Before you settle on a Galaxy Tab, know that Samsung is readying a larger, more functional tablet built around Google's Android 3.0 platform. Samsung, in partnership with Vodafone, announced the next generation Galaxy Tab 10.1 in Korea on Sunday, and there's a lot that has us salivating. In addition to Honeycomb, it will sport a bigger screen and a faster processor. More specs after the break.
Vodafone believes its customer database was compromised from an employee or dealer sharing the access password, giving the recipient access to the personal details of millions of customers, ABC News in Australia reports.
"It appears to have been a one-off incident, but we are investigating that thoroughly now and we will have a much better picture of that in the next 24 to 48 hours," said Nigel Dews, Vodafone's chief executive. "We did take this data security issue very seriously. It's very important that we uphold the highest standards of data integrity for our customers."
Dews went on say that passwords are being reset every 24 hours to make sure his company's customer records are kept safe until the investigation concludes.
In January 2009 Vodafone made what seemed like a good investment buying mapping software maker Wayfinder for about $30 million. A year later it’s looking like a pretty awful deal in the wake of free navigation solutions from both Google and Nokia. Facing the inevitable, Vodafone is closing Wayfinder saying, “We could not charge for something that others gave away for free.”
Vodafone has also invested several million additional dollars in Wayfinder, so it can’t be easy to walk away. It’s unlikely they’d do so without being sure they could not compete with Nokia’s Ovi Maps. This really isn’t much of a surprise, especially considering Nokia’s huge presence in Europe. Google Navigation isn’t even available yet in Europe, but clearly Vodafone wasn’t going to sit around and wait for two free solutions to start eating their lunch.
This may be the eventual fate of all the carrier branded navigation apps. Considering the poor quality of many of them, that might not be a bad thing. Would access to a free navigation app from Google or Nokia sway you in your next phone purchase?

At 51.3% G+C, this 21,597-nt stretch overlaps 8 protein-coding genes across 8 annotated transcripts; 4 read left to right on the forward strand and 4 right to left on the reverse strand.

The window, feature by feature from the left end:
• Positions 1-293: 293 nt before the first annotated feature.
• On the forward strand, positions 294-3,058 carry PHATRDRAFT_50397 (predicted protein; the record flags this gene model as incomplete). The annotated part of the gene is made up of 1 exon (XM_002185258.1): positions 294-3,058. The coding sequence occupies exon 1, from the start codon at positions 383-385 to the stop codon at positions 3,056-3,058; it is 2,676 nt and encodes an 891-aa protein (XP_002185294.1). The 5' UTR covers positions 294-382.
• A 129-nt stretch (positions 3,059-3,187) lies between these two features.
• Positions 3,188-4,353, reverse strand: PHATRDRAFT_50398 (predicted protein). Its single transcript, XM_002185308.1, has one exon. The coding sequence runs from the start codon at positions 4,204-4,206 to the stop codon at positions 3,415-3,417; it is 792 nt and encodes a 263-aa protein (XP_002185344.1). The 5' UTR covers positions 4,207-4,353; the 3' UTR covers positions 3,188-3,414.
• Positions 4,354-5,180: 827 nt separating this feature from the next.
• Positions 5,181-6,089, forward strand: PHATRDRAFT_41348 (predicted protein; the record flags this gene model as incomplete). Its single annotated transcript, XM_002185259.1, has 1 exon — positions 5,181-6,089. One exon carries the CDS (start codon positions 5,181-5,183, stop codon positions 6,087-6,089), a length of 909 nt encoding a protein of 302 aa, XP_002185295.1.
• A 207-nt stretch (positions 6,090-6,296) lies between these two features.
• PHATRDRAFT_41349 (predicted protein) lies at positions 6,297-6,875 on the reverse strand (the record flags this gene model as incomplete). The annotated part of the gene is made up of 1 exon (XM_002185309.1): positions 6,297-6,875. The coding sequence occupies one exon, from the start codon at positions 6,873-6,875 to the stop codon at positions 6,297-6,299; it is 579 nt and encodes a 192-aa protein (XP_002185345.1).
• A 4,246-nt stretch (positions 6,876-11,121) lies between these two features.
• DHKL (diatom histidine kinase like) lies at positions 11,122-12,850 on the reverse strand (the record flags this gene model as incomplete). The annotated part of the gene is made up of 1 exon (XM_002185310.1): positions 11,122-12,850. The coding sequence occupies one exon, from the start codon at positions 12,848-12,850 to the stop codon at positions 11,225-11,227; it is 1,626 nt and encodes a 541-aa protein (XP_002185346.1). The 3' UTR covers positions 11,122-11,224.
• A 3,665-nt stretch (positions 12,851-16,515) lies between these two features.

An unsuspecting Vodafone customer got quite a nasty surprise when she got her new HTC Magic (MyTouch 3G in the states). Upon plugging it into her Windows PC, Panda Antivirus sounded the alarm. It turns out that the new phone contained several malware programs including an installer for the Mariposa botnet.
This wasn’t just any poor soul, lost in the wilds of technology though. Nope, the victim of this sneak attack works for Panda Security. As you can imagine, her coworkers were terribly interested in the phone. Closer examination showed an autorun.inf and autorun.exe that would load the malware on any PC the phone was plugged into. Panda confirmed that the botnet was active, and when installed the software “phoned home” for instructions. They also found a Confiker variant and a password stealer.
Vodafone recently discontinued the Magic, so after current stocks are sold out no one will need fear the phone baddies. Well, until the next time this happens. So how did a Spanish hacker group get their malware on this phone? And more importantly, are more phones affected? It seems unlikely there was just one infected phone, and that it happened to be sold to a Panda employee.
They say talk is cheap, and thanks to Vodafone, it really is. We mean that literally - the handset maker today announced the release of a pair of ultra low-cost handsets -- Vodafone 150 and Vodafone 250 -- both of which are intended for emerging markets.
"The cost of mobile handsets can be one of the most significant barriers for people in accessing and benefiting from the growing number of socially valuable mobile services. The lives of people who use these phones will be changed and improved as they become part of the mobile society," said Patrick Chomet, Vodafone's Group Director of Terminals.
Vodafone says the 150 will retail unsubsidized for less than $15, while the 250 will cost less than $20. Both phones include a 5-way navigation key, voice and SMS, GSM 900/1800, polyphonic ringontes, vibration, alarm clock, calculator, 2 embedded games, and enough memory to store up to 100 phonebook entries (plus SMS storage). Where the 250 ups the ante over the 150 is in the former's 1.45-inch color screen with 128x128 pixels and FM support. The 150 sports a 1-inch monochrome display with 96x96 pixels and no FM radio.
The first Android-based device, the T-Mobile G1, might have not pronounced iPhone’s death warrant - just like numerous other so-called iPhone-killers before it failed to, but it has done a decent job as a “commercial prototype.”
A reasonable number of people may be keenly awaiting the advent of future Android devices after the steady start provided by the T-Mobile G1. However, nothing is known about upcoming Android devices with the exception of the HTC Magic.
The Magic has a 3.2-inch QVGA touch screen and, barring its lack of a physical QWERTY keyboard, closely mimics the G1. The phone has a 3.2-megapixel camera, Bluetooth, Wi-Fi and HSDPA/WCDMA (900/2100MHz).